After typing a lengthy comment into the now-defunct social network Fiendster, I grew sad, because I assumed that no one would read it; so I copied my words and pasted them here below. Now I am happy.
“Old” vs. “New” Testament
Regarding the statement: “I don’t know why people still believe the Old Testament to be relevant, since it has been replaced by the New Testament.” Let me just give my two cents, for what it’s worth; because I’m opinionated to the point of madness about this subject.
I see the “Old Testament” as an anthology of the greatest literature written by the ancient Hebrews. Christian booksellers renamed the writings “Old” in order to sway readers from accepting the obvious power and dignity of these texts, and also to allow a small collection of Greek writings—the “New Testament”—to supplant those much stronger, ancient Hebrew Scriptures. (A parasite needs a healthy host.) Although the Greek texts of this addition were indeed composed later than the texts of the Hebrew anthology, the authors of either collection have been dead for thousands of years—we could therefore say that both testaments are OLD.
So the question is: Why should we who live today ever read anything ancient? Each soul can only answer for herself. I myself prefer the Hebrew writings over the Greek (“New”) Testament; because the Hebrew anthology is better in general: it’s an unabashed account of existence’s marvels, whereas its “sequel” is secondhand witness-work or worse—merely rumors, less inventive.
The Hebrew writings contain a greater variety of styles: poetic epics and arguments, myths and stories, parables, historical dramas, sheer pessimism, songs, complaints, essays, indignant outbursts, satire, plain strangeness, diaries, tall tales, etc. Contrariwise, the “New Testament” is mostly stuffy criticism of those sublimities: extemporaneous opinions geared to convince whoever lacks access to the source text.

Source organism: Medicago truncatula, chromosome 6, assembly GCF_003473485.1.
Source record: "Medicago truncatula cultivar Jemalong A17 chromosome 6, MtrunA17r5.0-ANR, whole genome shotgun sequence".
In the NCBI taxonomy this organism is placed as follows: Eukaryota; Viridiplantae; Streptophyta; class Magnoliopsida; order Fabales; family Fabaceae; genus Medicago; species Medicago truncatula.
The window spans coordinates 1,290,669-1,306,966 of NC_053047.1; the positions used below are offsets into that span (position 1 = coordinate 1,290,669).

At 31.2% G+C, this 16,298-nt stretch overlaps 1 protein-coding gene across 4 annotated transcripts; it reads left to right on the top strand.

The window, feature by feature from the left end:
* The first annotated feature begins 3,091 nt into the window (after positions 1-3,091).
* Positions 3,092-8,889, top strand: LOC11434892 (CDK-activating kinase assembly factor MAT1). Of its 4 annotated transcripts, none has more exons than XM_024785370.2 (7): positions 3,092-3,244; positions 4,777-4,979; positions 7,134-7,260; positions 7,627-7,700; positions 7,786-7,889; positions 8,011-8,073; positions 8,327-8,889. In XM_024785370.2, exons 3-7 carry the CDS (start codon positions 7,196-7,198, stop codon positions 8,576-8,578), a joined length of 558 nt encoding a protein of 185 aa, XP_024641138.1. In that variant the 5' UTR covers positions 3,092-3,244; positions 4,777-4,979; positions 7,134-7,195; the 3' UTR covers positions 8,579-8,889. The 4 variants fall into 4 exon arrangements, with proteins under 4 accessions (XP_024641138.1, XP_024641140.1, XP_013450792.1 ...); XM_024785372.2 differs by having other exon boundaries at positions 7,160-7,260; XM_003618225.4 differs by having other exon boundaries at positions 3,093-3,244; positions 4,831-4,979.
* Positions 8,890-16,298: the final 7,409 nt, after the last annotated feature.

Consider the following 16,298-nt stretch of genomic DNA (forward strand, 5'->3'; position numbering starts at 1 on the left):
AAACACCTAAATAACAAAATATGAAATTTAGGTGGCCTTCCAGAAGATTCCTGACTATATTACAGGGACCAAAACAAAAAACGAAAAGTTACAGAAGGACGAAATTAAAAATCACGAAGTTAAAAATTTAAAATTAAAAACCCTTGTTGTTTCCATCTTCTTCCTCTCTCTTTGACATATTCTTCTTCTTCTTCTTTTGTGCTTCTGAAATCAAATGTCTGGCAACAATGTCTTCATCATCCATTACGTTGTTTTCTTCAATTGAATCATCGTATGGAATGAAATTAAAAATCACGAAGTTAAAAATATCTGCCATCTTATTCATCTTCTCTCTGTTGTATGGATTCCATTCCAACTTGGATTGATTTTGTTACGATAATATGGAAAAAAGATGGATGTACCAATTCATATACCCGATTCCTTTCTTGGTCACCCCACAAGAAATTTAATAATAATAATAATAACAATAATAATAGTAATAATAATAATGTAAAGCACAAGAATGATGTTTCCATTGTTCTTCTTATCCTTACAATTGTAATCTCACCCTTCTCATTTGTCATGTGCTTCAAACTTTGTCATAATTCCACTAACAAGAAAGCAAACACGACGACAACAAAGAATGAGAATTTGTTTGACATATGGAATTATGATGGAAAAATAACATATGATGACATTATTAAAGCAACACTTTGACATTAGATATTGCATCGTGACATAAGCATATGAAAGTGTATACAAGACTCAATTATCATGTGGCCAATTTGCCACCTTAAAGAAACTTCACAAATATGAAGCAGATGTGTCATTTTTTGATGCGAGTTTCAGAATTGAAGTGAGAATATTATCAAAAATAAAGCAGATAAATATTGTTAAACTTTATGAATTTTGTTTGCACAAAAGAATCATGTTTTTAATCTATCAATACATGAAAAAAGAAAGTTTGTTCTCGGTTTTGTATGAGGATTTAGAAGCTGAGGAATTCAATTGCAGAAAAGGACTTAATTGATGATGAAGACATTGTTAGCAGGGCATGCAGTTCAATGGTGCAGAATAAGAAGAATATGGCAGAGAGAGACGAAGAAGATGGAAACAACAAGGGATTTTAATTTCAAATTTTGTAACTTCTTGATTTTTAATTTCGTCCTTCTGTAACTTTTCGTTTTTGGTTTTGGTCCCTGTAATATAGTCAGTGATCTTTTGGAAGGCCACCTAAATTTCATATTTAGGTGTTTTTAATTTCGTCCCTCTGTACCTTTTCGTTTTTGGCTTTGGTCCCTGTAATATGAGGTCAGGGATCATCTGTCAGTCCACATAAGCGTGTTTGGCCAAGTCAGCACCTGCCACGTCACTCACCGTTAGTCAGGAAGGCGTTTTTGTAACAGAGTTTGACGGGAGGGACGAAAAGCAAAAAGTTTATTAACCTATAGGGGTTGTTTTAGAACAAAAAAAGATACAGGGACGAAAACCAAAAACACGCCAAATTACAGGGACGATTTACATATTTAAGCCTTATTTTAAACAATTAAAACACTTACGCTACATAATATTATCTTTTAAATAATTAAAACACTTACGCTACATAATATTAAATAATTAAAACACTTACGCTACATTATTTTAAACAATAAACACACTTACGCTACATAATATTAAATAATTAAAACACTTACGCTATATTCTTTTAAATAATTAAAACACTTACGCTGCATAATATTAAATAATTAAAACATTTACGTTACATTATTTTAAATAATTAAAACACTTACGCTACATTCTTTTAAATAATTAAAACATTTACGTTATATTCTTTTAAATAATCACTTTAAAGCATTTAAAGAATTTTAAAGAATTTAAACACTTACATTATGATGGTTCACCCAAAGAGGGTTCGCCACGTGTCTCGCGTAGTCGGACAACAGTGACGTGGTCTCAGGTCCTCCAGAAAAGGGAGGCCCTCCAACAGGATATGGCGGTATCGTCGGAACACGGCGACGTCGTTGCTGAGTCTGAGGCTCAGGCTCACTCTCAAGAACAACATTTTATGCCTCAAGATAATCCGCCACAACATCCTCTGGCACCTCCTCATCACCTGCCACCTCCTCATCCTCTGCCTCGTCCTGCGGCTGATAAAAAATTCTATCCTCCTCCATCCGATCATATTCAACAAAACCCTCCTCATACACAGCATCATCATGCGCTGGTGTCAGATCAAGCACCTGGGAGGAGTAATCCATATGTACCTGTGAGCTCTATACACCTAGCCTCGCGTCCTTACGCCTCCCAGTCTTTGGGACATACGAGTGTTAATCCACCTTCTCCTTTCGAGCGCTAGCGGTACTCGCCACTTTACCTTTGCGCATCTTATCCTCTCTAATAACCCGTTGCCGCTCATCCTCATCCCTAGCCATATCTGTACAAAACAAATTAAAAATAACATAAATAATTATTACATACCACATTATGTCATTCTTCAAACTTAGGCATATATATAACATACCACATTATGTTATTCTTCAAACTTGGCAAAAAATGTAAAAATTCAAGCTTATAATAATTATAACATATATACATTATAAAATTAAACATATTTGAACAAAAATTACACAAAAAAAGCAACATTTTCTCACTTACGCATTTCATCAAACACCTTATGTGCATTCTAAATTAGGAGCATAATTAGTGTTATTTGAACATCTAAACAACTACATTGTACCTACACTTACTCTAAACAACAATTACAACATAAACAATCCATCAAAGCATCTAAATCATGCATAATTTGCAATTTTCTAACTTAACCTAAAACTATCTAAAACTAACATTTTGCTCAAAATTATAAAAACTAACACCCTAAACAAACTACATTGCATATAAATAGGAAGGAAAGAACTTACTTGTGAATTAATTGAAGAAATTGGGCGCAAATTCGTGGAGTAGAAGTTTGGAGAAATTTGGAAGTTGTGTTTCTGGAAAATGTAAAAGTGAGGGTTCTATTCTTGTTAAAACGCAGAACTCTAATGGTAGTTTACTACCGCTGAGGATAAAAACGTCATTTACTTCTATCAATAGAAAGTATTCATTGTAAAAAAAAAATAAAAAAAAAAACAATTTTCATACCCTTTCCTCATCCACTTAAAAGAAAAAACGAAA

I admit that the Greek (“New”) testament does contain the single so-bad-it’s-good masterwork of Mark’s gospel. But it offsets that with the atrocious, hateful book of Revelation. A large part of the “New Testament” consists of uninspired letters from partisan churchmen: they’re like instructional videos trying to coax us to interpret the earlier Hebrew scriptures in an extremely narrow way, so as to force us to bow under inhumane, outdated church ideals.
The New Testament is a dusty interpretation of previous literature and a censuring of life; whereas the original Hebrew scriptures celebrate existence by tallying all of its highs and lows. Therefore, the “Old” Testament wins by a landslide.
Some fine print
When disparaging the New Testament, I’ve frequently had to use the word “Greek,” to distinguish the texts in that language from the Hebrew texts; but I want to make it clear that my distaste is only for those particular writings that ended up in the Christian Bible—for, almost as much as the ancient Hebrew Scriptures, I love the Athenian dramatists and the pre-Socratic poets. I do not have beef with anything genuinely Greek.
A word from our sponsor
It’s only fair to give Nietzsche the final word on any question of scripture; so here are a couple paragraphs where he gives his take on the biblical testaments (for the record, I agree with his assessment):
In the Jewish “Old Testament” …there are men, things, and speeches in so grand a style that Greek and Indian literature have nothing to compare with it. One stands with awe and reverence before these tremendous remnants of what man once was… The taste for the Old Testament is a touchstone of “greatness” and “smallness.” …To have glued this New Testament to the Old, to form one book… that is perhaps the greatest audacity and “sin against the spirit” that literary Europe has on its conscience.
(The above quotation is from Beyond Good and Evil; the quote that follows is from my favorite of Nietzsche’s books, On the Genealogy of Morals; both were edited and translated by Walter Kaufmann.)
I do not like the “New Testament.” …The Old Testament—that is something else again: all honor to the Old Testament! I find in it great human beings, a heroic landscape, and something of the very rarest quality in the world, the incomparable naïveté of the strong heart; what is more, I find a people. In the New one, on the other hand, I find nothing but petty sectarianism, mere rococo of the soul, mere involutions, nooks, queer things, the air of the conventicle, not to forget an occasional whiff of bucolic mawkishness that belongs to the epoch (and to the Roman province) and is not so much Jewish as Hellenistic. Humility and self-importance cheek-by-jowl; a garrulousness of feeling that almost stupefies; impassioned vehemence, not passion; embarrassing gesticulation…